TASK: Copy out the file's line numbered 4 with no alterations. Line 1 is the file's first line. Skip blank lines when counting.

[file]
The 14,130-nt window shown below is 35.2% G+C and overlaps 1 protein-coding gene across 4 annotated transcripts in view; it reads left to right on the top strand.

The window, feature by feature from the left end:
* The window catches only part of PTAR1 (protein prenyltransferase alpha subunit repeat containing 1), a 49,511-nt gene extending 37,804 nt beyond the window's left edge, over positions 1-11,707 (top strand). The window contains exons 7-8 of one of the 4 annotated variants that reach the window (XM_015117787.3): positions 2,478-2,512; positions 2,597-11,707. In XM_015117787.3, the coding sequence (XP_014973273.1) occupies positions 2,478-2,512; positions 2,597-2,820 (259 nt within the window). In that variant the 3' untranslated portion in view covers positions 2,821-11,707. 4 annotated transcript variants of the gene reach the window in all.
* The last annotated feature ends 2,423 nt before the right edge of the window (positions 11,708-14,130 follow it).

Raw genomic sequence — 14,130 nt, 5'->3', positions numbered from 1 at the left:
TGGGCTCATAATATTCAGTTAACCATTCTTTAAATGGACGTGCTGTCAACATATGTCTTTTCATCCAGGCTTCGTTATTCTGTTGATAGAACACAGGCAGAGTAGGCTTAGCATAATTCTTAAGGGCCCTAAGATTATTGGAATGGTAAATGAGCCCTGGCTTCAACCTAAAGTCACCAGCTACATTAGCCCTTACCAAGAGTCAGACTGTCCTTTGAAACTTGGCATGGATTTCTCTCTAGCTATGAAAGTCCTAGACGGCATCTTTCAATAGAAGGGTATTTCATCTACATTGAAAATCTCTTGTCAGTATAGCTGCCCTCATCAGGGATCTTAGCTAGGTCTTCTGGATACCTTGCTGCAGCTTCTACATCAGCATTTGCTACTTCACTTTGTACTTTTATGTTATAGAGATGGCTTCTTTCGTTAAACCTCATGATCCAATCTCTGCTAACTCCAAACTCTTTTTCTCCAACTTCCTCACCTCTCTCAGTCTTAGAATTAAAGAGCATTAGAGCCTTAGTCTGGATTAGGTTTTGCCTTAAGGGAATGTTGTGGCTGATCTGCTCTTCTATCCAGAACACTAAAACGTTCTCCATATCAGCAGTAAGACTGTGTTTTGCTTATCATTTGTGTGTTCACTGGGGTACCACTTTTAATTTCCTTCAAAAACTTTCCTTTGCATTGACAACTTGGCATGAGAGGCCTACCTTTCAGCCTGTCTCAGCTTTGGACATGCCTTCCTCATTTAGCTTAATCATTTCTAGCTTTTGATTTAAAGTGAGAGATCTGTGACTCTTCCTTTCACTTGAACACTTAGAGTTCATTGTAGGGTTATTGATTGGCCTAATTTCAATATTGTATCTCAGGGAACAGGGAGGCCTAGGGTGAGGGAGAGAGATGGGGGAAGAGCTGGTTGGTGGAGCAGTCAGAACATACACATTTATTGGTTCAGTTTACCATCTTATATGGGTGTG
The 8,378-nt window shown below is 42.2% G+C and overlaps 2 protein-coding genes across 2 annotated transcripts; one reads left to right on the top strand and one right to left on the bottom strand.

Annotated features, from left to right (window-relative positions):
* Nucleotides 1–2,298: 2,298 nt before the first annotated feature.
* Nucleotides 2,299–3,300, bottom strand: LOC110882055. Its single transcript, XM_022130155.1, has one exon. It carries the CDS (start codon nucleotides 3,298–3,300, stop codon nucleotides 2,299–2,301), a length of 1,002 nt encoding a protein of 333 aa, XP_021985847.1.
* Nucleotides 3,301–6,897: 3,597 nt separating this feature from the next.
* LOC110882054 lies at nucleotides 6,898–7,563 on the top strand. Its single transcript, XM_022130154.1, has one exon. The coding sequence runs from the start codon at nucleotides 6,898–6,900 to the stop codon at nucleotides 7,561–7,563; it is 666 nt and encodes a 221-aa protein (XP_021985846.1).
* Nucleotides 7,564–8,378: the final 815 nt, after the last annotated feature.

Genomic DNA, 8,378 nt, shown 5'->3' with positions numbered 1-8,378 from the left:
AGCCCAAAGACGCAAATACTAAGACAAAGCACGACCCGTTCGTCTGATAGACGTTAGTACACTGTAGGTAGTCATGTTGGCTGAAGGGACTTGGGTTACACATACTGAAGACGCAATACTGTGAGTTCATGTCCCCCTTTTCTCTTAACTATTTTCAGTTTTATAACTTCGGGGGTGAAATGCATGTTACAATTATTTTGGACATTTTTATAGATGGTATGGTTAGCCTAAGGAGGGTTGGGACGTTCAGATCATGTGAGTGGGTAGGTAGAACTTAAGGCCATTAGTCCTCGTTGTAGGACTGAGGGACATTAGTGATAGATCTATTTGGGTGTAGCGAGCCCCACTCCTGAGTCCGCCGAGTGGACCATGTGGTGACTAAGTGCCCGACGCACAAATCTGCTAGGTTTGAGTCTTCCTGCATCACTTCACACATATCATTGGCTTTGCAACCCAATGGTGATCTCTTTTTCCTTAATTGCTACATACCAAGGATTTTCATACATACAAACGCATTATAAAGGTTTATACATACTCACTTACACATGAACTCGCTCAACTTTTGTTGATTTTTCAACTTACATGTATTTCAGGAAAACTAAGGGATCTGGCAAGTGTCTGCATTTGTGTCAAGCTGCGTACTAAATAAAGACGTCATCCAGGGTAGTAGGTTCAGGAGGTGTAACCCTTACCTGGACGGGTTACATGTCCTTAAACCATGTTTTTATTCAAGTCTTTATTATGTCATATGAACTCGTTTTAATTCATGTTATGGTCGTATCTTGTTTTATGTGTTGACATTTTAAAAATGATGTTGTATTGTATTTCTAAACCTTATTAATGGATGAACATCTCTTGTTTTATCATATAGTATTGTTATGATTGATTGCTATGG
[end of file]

* The last annotated feature ends 2,423 nt before the right edge of the window (positions 11,708-14,130 follow it).